That's your opinion, unsubstantiated by any facts you've presented so far.
As far as I am concerned, it's exactly what they ruled.
Which totally ignores the rights of the people, besides the owners, who
comprise that company. Alito in his opinion, said "When rights, whether
constitutional or statutory, are extended to corporations, the purpose is to
protect the rights of these people." So it clearly seems some "right" was
extended to "some" corporation, albeit allegedly to trickle down to the
people that own it.
This is like the Gay Cake matter in some ways: they want the advantages the
law grants but not any disadvantages. They incorporated, I assume, for the
reason most people do. To use the corporation at least in part as a shield
for personal liability. Now they want to confer personal religious feelings
to that corporate veil that protects them from personal liability? Sounds
pretty damn hypocritical to me.
If they want to enjoy religious protections that individuals do they can
form a directly owned business, not a corporate entity. They have a choice.
But like the bakers, they want their cake and to be able to eat it too.
As soon as Alito, Scalia and the other in the gang of five leave the bench,
look to a number of these laws to be quickly deep-sixed because, in part, of
the scathing reactions respected law journals have had to the Court's
rulings. Roberts has voted out of the block opposed to Obamacare to avoid
being remembered as the Roger Taney of his era (the Dred Scott decision)
namely one of the Court's larger idiots of all time.
Many believe Taney was the man that got the abolition moving full speed
ahead. We're already seeing lots of backlash to Roberts on both sides of
the fence. He could be off the bench soon because he's got some sort of
strange fainting disease:
Since the SC justices can leave a very sheltered life, should they so
choose, it's very hard to actually know if there's a serious threat to his
health. If Roberts dies or resigns, guess who picks the next Chief
Justice, arbiter of the cases the court chooses to hear?
There are many others who think the Supremes really overstepped their bounds
re: religious exemptions for corporate entities.
says: <<Ginsburg, in her dissent, wrote: "Until this litigation, no decision
of this Court recognized a for-profit corporation's qualification for a
religious exemption . . . The exercise of religion is characteristic of
natural persons, not artificial legal entities. As Chief Justice Marshall
observed nearly two centuries ago, a corporation is 'an artificial being,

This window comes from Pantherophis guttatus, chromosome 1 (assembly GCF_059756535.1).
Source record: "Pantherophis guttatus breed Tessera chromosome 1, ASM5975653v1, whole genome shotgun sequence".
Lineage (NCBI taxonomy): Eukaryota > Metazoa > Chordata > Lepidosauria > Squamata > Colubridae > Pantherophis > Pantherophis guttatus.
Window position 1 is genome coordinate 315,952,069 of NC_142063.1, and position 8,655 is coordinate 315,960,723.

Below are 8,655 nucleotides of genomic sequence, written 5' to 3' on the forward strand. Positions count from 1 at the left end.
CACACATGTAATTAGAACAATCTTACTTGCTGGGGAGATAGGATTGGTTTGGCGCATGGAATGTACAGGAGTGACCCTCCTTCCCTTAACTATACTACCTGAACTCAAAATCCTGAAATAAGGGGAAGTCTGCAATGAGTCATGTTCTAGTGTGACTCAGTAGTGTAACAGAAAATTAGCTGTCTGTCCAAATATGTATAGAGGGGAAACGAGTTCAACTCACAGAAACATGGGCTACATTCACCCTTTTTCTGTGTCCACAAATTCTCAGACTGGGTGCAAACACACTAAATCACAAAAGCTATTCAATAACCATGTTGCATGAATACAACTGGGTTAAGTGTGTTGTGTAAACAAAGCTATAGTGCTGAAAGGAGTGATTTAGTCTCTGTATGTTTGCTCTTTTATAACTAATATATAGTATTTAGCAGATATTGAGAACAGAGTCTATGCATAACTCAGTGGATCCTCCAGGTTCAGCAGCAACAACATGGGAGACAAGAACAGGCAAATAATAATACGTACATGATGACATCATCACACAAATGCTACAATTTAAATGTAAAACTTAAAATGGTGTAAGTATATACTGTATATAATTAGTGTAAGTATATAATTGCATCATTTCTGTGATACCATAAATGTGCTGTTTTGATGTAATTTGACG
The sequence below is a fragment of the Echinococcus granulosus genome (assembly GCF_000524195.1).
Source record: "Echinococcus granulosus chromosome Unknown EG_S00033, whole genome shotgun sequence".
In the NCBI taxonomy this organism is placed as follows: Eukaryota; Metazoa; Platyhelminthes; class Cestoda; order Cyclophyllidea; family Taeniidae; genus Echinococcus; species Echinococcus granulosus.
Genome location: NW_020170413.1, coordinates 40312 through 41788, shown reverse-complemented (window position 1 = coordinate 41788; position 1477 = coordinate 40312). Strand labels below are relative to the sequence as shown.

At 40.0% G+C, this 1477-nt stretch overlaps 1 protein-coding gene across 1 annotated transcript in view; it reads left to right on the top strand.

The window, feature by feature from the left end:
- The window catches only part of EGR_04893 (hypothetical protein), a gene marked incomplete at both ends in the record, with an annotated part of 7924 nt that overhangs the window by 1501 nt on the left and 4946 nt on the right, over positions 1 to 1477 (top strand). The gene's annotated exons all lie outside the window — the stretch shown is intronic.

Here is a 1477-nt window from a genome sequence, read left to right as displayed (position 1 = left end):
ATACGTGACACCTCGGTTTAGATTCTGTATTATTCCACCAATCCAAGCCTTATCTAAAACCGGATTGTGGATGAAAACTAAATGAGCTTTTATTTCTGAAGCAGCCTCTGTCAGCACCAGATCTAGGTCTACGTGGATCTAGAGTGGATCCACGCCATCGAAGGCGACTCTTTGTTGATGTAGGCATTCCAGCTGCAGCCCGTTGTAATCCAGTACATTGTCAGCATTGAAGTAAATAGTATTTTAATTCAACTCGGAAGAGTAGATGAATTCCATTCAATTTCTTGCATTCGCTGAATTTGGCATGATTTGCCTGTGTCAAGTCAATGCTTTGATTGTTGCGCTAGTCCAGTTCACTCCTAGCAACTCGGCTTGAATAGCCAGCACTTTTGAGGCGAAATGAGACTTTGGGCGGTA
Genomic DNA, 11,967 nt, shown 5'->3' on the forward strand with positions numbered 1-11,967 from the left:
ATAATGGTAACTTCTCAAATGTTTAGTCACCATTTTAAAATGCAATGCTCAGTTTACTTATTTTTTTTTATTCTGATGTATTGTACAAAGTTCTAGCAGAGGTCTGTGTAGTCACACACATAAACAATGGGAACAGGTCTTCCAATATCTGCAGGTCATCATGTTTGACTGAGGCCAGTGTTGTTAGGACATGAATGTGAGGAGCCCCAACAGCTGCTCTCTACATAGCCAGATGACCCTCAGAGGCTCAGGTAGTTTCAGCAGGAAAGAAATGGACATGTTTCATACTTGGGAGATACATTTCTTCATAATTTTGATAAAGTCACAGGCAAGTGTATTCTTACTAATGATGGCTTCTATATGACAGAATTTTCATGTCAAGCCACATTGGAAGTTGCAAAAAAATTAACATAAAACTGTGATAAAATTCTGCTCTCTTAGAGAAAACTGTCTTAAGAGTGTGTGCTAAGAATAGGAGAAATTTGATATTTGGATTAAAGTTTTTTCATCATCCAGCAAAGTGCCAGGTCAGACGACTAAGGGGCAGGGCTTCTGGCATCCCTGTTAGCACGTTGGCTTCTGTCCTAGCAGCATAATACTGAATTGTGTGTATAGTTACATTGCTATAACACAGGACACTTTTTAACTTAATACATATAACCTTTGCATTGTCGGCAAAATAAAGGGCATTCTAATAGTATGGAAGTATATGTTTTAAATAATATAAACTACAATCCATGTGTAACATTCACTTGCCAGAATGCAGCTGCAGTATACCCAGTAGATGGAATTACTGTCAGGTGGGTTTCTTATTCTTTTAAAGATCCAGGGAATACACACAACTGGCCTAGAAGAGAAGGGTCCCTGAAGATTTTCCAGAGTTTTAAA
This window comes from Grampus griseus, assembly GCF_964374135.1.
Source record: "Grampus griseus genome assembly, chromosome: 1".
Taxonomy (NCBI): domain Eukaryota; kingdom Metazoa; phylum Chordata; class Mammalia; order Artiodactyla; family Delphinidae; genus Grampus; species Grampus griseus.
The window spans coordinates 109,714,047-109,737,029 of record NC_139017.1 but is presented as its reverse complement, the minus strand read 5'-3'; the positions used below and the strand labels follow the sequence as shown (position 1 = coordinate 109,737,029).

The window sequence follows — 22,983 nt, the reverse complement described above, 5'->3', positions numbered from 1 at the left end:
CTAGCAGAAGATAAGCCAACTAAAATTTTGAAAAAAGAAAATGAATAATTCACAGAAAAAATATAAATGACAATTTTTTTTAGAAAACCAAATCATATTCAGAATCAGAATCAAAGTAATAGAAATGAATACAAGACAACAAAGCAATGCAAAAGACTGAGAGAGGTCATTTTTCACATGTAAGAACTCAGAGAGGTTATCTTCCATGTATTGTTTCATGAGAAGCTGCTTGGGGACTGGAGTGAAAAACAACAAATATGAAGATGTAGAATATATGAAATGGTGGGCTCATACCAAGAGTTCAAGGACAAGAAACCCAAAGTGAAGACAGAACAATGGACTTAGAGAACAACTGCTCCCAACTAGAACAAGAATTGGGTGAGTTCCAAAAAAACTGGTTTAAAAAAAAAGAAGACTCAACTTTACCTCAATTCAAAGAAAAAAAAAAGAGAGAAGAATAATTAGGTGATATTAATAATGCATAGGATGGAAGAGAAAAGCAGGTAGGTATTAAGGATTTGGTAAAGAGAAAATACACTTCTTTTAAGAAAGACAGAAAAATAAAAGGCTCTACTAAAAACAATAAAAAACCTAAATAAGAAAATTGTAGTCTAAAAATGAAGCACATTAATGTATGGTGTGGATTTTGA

invisible, intangible, and existing only in contemplation of law.' . . .
Alito's ruling was, Ginsburg said, an "expansive notion of corporate
personhood." She invoked the writing of former justice John Paul Stevens,
who wrote that corporations "have no consciences, no beliefs, no feelings,
no thoughts, no desires.">>
Apparently now at least some do. So yes, no matter what strictures you or
anyone else attempts to apply to this ruling, it did, in fact, allow certain
corporations to experience religious convictions, as Ginsburg and many, MANY
others have noted is new for the US - where religion has always been defined
as a personal, not a for-profit corporate, experience.
The rest of the article explains why Alito had to bend over backwards for
his corporate masters. A group of people, by incorporating, can escape
personal liability unlike, say, an actual person. We're veering off into
very dangerous territory claiming corporations can have religious rights,
free speech = money and that Obamacare is some sort of tax. It might take
decades to get the Supreme Court back into the realm of sanity.
And that is anything other than YOUR opinion with even fewer facts
since I did, afterall, toss a couple of parts of the actual opinion your
All of this has been a balance of differing rights. That is
pretty much what the Supremes do.
I would suggest the Gang of Four +1 since Kennedy does tend to wander
in and out. (g) You may be correct, although Roberts had to resort to
judicial activism (defined by me personally as not only making law up as
they go along, but admitting to it in the opinion such as Roe V Wade
where the majority acknowledged there was no words in the Constitution
backing up what they are doing, but we were able to find a "prenumbra"
to justify doing what they wanted to do.) Roberts did the same thing
deciding that something was a tax even though both the law and the
REcord showed that Congress went through all sorts of parlimentary
gymnastics to specifically say it wasn't a tax.
Depends on who is President at the time. My concern is that the
current climate will mean that only the most bland and less than
brilliant judges will get through the serial Borking of any candidate by
Depends on when it happens. Could be Obabm, could be Hillary,
could be Bernie, heck could be Trump (okay now I am officially
And many that think it was absolutely brilliant jurisprudence.
Opinions are like... well you know. Besides the only opinion that
matters is the one from the Supremes.
And this is personal since it is a closely held company that is
reflective of the owners.
Yeah. Corporate masters, they really care what happens to a very
small group of people.
?Statistics are like bikinis. What they reveal is suggestive,
but what they conceal is vital.?
HomeOwnersHub.com is a website for homeowners and building and maintenance pros. It is not affiliated with any of the manufacturers or service providers discussed here.
All logos and trade names are the property of their respective owners.